Joint submission ahead of South Sudan’s third Universal Periodic Review (UPR)

Ahead of the third Universal Periodic Review (UPR) of South Sudan, DefendDefenders and the South Sudan Human Rights Defenders Network (SSHRDN) submitted a report highlighting human rights violations pertaining to freedoms of opinion and expression, association, and peaceful assembly. South Sudan’s UPR comes at a critical juncture, as the country marked 10 years of independence on 9 July 2021. 

While South Sudan’s government has taken measures to create peace and signed the Revitalized Agreement on the Resolution of the Conflict (R-ARCSS) to reach a permanent ceasefire, we remain concerned over the situation in the country. Concerns mount over violations and abuses, as well as increased restrictions on civic space. 

The joint submission examines the extent to which the South Sudanese government has implemented the recommendations it accepted during its 2016 UPR. An analysis of recent developments indicates an increase in attacks on civil society, journalists, and HRDs. Freedom of expression is routinely violated through arbitrary arrests, prolonged detention, increased surveillance, physical attacks, and torture of critics.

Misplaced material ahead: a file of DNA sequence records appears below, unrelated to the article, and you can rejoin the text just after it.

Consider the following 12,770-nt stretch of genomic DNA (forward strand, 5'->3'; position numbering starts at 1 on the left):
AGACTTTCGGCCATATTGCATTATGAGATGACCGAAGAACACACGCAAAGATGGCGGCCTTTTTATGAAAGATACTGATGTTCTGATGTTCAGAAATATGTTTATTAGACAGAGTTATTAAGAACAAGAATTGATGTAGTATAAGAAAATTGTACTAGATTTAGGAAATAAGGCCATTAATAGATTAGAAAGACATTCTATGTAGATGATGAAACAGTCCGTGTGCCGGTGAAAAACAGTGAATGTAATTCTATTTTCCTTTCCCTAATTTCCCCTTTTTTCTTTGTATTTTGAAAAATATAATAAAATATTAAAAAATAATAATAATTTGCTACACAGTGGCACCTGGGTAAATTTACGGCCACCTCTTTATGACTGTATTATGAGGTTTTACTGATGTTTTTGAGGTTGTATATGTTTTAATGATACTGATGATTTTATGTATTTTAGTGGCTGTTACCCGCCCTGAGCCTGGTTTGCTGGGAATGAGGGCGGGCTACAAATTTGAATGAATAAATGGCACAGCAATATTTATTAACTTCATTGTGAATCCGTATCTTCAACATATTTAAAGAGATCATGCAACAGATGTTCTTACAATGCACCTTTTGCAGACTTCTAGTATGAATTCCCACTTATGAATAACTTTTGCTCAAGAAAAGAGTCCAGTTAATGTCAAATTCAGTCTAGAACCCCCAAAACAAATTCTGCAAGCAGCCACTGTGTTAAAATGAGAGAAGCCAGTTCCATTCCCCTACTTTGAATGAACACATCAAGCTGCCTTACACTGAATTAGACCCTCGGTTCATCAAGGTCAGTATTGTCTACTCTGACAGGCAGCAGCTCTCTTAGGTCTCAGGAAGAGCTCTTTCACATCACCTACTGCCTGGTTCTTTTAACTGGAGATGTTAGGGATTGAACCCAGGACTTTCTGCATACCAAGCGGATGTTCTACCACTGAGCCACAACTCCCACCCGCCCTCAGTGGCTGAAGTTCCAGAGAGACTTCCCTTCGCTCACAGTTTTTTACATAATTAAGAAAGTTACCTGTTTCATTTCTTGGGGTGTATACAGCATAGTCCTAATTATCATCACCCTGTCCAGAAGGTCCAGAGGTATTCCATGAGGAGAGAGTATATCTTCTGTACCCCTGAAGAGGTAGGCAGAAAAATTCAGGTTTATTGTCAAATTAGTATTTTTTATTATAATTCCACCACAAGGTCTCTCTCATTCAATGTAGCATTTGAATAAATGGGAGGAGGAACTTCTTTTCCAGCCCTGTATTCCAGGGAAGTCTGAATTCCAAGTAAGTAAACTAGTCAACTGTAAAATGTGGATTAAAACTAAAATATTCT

This submission outlines a number of action-oriented recommendations, which we encourage the South Sudanese government to implement. In particular, we urge the government to create an enabling operating environment for civil society and the media. We encourage the government to amend and repeal restrictive laws that refrain HRDs, journalists, and citizens from exercising freedom of opinion and expression, freedom of association, and freedom of peaceful assembly, bringing them in line with international standards. 

The UPR process involves a review of the human rights records of all UN member states, every four and a half years. The state under review receives recommendations from other UN member states, which they can either accept or note. Civil society can participate in the process by submitting reports and suggesting recommendations regarding the state under review. 

 

Read the full submission

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Human Rights Defender of the month: Kasale Maleton Mwaana

Kasale’s human rights activism precedes his years. The son of pastoralist parents from Ngorongoro district in northern Tanzania, he grew up seeing his parents and entire community having to defend their land and way of life against authorities who thought their lands could be put to better use. Now, at 25, Kasale is already one of the most recognizable advocates of his people’s cause, much to the ire of Tanzanian authorities.
“Our people’s struggle goes back many generations. It started with the pushing out of our forefathers from Serengeti to gazette Serengeti National Park in 1959, and then further evictions from the Ngorongoro crater to gazette the Ngorongoro conservation area in 1975. Since then, every generation has had to resist further evictions. It’s now my generation’s turn,” he says.

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